Macro friendly food

Best Grocery Macro Friendly Food List for Recipes

Have you ever considered how grocery shopping influences your diet, nutrition, and overall health? Consider the food groups and food materials you choose for your fitness journey.

As it turns out, flexible dieting and macro-friendly grocery shopping play a significant role in maintaining balanced nutrition.

Incorporating various food groups during meal prep can further enhance this approach. Macros, or macronutrients like carbohydrates, are the nutritional building blocks of our meals, found in various food materials and often referred to as carbs.

By incorporating macro-friendly foods like multi-grain bread, canned vegetables, whole eggs, or ground turkey into your nutrition-focused grocery list, you’re setting yourself up for success.

Navigating the grocery store for food groups like bread and other materials might initially seem daunting, but don’t worry about your nutrition! With some planning and advice from a personal trainer, incorporating nutrition and understanding food groups become key.

Handy tips like buying in bulk or regular exercises can make significant progress towards your health goals.

So next time you’re at the store with your ultimate macro-friendly grocery list, why not try these food groups? Perhaps pick up some bread or even ice cream. You might be surprised by how much they help!

Grocery Macro Friendly Food List for Recipes


✅ Chicken breast or thighs (skinless)

Chicken breast

✅ 2. Turkey (ground, breast, or slices)


✅ 3. Lean beef (like sirloin or tenderloin cuts)

Lean beef

✅ 4. Tofu or tempeh


✅ 5. Eggs and egg whites

Eggs and egg whites

✅ 6. Greek yogurt (non-fat or low-fat)

Greek yogurt

✅ 7. Cottage cheese

Cottage cheese

✅ 8. Fish (especially fatty fish like salmon, mackerel, and trout)


✅ 9. Shrimp, crab, and other seafood


✅ 10. Lentils and legumes (like black beans, chickpeas, etc.)

Lentils and legumes


✅ 11. Quinoa


✅ 12. Brown rice or wild rice

Brown rice or wild rice

✅ 13. Sweet potatoes

Sweet potatoes

✅ 14. Oats


✅ 15. Whole grain bread and pasta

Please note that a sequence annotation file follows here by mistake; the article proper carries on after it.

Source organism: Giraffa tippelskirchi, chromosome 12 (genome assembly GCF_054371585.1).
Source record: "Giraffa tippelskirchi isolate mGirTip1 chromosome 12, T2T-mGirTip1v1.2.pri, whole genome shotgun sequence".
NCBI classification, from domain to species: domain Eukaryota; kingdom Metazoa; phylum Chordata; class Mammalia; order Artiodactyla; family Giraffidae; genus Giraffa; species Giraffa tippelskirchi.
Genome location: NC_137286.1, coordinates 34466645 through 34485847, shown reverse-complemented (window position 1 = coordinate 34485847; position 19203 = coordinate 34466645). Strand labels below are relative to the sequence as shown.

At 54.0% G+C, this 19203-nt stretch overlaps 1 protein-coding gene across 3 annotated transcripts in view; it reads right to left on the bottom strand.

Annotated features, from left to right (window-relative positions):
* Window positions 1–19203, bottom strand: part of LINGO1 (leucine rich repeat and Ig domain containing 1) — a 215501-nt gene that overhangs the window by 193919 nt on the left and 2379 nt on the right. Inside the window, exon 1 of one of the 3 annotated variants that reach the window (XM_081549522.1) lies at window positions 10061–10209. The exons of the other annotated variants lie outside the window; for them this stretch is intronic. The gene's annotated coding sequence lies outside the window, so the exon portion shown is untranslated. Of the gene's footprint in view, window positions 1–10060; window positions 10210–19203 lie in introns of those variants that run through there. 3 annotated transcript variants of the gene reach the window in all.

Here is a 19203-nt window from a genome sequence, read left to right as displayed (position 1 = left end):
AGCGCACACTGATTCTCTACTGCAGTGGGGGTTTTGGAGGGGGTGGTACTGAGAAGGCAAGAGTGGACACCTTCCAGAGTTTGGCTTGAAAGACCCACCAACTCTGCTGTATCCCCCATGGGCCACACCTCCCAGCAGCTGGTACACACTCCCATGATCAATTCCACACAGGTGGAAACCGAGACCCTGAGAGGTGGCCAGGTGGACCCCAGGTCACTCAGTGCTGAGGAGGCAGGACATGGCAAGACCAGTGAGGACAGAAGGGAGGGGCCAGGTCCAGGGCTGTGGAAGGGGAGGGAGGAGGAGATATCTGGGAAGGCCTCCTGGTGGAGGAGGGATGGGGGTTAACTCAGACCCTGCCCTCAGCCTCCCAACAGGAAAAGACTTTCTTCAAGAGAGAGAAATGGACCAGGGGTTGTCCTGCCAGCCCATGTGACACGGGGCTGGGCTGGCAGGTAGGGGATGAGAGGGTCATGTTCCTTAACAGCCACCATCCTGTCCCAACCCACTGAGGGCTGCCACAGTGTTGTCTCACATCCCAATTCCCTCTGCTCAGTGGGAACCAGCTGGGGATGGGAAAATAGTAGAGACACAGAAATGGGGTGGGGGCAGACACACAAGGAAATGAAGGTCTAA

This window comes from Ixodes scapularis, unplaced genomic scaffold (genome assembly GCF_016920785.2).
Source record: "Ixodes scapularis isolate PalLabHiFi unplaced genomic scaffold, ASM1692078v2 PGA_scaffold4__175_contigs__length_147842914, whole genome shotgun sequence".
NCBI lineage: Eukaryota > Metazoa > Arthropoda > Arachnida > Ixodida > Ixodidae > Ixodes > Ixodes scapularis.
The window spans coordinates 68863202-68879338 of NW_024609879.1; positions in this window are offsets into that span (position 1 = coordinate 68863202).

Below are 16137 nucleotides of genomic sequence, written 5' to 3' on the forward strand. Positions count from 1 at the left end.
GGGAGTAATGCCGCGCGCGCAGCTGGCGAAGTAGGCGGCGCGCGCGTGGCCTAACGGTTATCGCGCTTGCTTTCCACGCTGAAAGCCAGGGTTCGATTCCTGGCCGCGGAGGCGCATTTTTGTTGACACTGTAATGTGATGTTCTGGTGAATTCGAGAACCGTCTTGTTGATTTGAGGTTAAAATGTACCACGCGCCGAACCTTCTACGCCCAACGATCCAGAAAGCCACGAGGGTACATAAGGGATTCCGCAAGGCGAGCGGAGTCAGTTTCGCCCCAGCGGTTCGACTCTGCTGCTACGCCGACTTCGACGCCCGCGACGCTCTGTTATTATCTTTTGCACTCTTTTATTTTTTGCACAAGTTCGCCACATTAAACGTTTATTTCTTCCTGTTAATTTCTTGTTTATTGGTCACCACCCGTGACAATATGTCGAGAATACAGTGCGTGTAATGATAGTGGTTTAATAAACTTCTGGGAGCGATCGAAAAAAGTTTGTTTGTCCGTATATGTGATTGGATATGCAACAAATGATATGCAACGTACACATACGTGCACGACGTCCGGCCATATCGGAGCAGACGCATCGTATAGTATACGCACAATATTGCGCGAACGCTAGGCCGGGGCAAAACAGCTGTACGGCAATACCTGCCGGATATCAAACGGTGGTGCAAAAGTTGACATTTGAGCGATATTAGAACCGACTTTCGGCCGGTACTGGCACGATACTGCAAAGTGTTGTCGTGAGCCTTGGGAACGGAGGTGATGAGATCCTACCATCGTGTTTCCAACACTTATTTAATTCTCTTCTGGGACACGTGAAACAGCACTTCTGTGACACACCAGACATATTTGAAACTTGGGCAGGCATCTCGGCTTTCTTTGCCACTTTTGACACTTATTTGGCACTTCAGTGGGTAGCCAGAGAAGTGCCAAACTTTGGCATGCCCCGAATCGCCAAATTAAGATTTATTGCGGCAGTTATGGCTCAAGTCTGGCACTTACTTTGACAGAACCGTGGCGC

Whole grain bread and pasta

✅ 16. Fruits (berries, apples, bananas, oranges, etc.)


✅ 17. Vegetables (broccoli, cauliflower, zucchini, bell peppers, etc.)


✅ 18. Beans (black, pinto, navy, etc.)


✅ 19. Lentils


✅ 20. Popcorn (air-popped, without added butter)



✅ 21. Avocado


✅ 22. Olive oil and olives

Olive oil and olives

✅ 23. Nuts (almonds, walnuts, cashews, etc.)

Macro friendly food lis

✅ 24. Seeds (chia, flax, pumpkin, etc.)

Macro friendly food lis

✅ 25. Coconut oil or coconut milk

Macro friendly food lis

✅ 26. Nut butter (almond, peanut, cashew, etc.)

Macro friendly food lis

✅ 27. Fatty fish (as mentioned above, e.g., salmon)

Macro friendly food lis

✅ 28. Dark chocolate (in moderation and preferably with high cocoa content)

Macro friendly food lis

✅ 29. Grass-fed butter or ghee

Macro friendly food lis

✅ 30. Cheese (in moderation, and opt for varieties that aren’t highly processed)

Macro friendly food lis

Fibers (essential for digestion):

✅ 31. Brussels sprouts

Macro friendly food lis

✅ 32. Artichokes

Macro friendly food lis

✅ 33. Peas


✅ 34. Avocado


✅ 35. Blackberries and raspberries

Blackberries and raspberries

✅ 36. Pears


✅ 37. Whole grains (like barley, oats, and bulgur)

Whole grains

✅ 38. Beans and lentils

Beans and lentils

✅ 39. Nuts, especially almonds


✅ 40. Chia seeds

Chia seeds


✅ 41. Water


✅ 42. Herbal teas

Herbal teas

✅ 43. Bone broth

Bone broth

✅ 44. Electrolyte drinks (preferably with no added sugars)

Electrolyte drinks

✅ 45. Coconut water

Coconut water

When creating macro-friendly recipes, consider the portions and adjust them according to your macro goals. Tools like food scales and macro-tracking apps can be beneficial to keep your macros in check.

Remember, it’s essential to balance the macros and ensure you get a wide variety of vitamins, minerals, and other micronutrients from whole and minimally processed foods.

Creating Your Macro-Friendly Grocery List

Crafting a grocery list that aligns with your food groups, macro-nutrient goals, and calorie intake is like constructing your nutritional blueprint. It’s a balance of carbs, exercises, and other factors.

It’s not just about picking up items off the shelves; it’s about crafting a friendly grocery list with strategic planning. It’s about considering nutrition measuring the right amount per cup.

The Power of Planning

Planning and creating a list before shopping isn’t just an old-school tip from grandma; it’s a game-changer for those on a macro-friendly program.

Why? Because when you’ve got your ultimate nutrition-focused, calorie-conscious grocery list in hand, complete with ideal carbs and fats, you’re less likely to be sidetracked by those sneaky, macro-unfriendly snack aisles. Not to mention, it saves time and reduces stress.

Crafting Your List

So, how do you create this friendly grocery list? Start with nutrition-focused, protein-rich foods like lean meats, Tofu, or eggs. Consider the fat and calorie content when adding these to your grocery list.